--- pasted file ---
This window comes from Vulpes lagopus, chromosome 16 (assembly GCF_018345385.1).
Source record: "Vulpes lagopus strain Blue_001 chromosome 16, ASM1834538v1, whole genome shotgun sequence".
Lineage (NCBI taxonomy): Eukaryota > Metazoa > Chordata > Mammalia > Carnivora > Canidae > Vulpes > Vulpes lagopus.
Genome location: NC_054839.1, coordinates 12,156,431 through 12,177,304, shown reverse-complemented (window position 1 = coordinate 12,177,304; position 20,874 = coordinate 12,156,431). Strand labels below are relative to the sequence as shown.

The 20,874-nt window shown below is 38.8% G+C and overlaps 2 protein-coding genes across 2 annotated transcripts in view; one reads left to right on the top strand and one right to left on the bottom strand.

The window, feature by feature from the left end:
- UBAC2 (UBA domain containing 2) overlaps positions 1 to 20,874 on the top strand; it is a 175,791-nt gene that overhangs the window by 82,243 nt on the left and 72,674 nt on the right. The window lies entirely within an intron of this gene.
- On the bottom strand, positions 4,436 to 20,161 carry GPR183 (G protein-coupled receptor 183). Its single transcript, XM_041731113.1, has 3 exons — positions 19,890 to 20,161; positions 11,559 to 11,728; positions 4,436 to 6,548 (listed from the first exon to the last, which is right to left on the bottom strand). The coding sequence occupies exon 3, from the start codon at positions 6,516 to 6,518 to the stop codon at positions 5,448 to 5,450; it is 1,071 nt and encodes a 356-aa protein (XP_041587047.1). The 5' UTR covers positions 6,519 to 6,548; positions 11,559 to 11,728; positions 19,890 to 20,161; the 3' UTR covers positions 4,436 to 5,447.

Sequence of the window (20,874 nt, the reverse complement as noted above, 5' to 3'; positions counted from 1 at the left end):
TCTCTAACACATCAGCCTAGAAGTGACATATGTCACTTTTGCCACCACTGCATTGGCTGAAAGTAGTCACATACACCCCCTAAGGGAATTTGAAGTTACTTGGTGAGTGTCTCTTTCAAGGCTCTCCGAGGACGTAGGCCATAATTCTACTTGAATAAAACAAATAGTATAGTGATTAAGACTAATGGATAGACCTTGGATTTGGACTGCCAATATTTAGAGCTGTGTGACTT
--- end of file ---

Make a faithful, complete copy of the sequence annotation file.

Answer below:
This window comes from Vulpes lagopus, chromosome 16 (assembly GCF_018345385.1).
Source record: "Vulpes lagopus strain Blue_001 chromosome 16, ASM1834538v1, whole genome shotgun sequence".
Lineage (NCBI taxonomy): Eukaryota > Metazoa > Chordata > Mammalia > Carnivora > Canidae > Vulpes > Vulpes lagopus.
Genome location: NC_054839.1, coordinates 12,156,431 through 12,177,304, shown reverse-complemented (window position 1 = coordinate 12,177,304; position 20,874 = coordinate 12,156,431). Strand labels below are relative to the sequence as shown.

The 20,874-nt window shown below is 38.8% G+C and overlaps 2 protein-coding genes across 2 annotated transcripts in view; one reads left to right on the top strand and one right to left on the bottom strand.

The window, feature by feature from the left end:
- UBAC2 (UBA domain containing 2) overlaps positions 1 to 20,874 on the top strand; it is a 175,791-nt gene that overhangs the window by 82,243 nt on the left and 72,674 nt on the right. The window lies entirely within an intron of this gene.
- On the bottom strand, positions 4,436 to 20,161 carry GPR183 (G protein-coupled receptor 183). Its single transcript, XM_041731113.1, has 3 exons — positions 19,890 to 20,161; positions 11,559 to 11,728; positions 4,436 to 6,548 (listed from the first exon to the last, which is right to left on the bottom strand). The coding sequence occupies exon 3, from the start codon at positions 6,516 to 6,518 to the stop codon at positions 5,448 to 5,450; it is 1,071 nt and encodes a 356-aa protein (XP_041587047.1). The 5' UTR covers positions 6,519 to 6,548; positions 11,559 to 11,728; positions 19,890 to 20,161; the 3' UTR covers positions 4,436 to 5,447.

Sequence of the window (20,874 nt, the reverse complement as noted above, 5' to 3'; positions counted from 1 at the left end):
TCTCTAACACATCAGCCTAGAAGTGACATATGTCACTTTTGCCACCACTGCATTGGCTGAAAGTAGTCACATACACCCCCTAAGGGAATTTGAAGTTACTTGGTGAGTGTCTCTTTCAAGGCTCTCCGAGGACGTAGGCCATAATTCTACTTGAATAAAACAAATAGTATAGTGATTAAGACTAATGGATAGACCTTGGATTTGGACTGCCAATATTTAGAGCTGTGTGACTT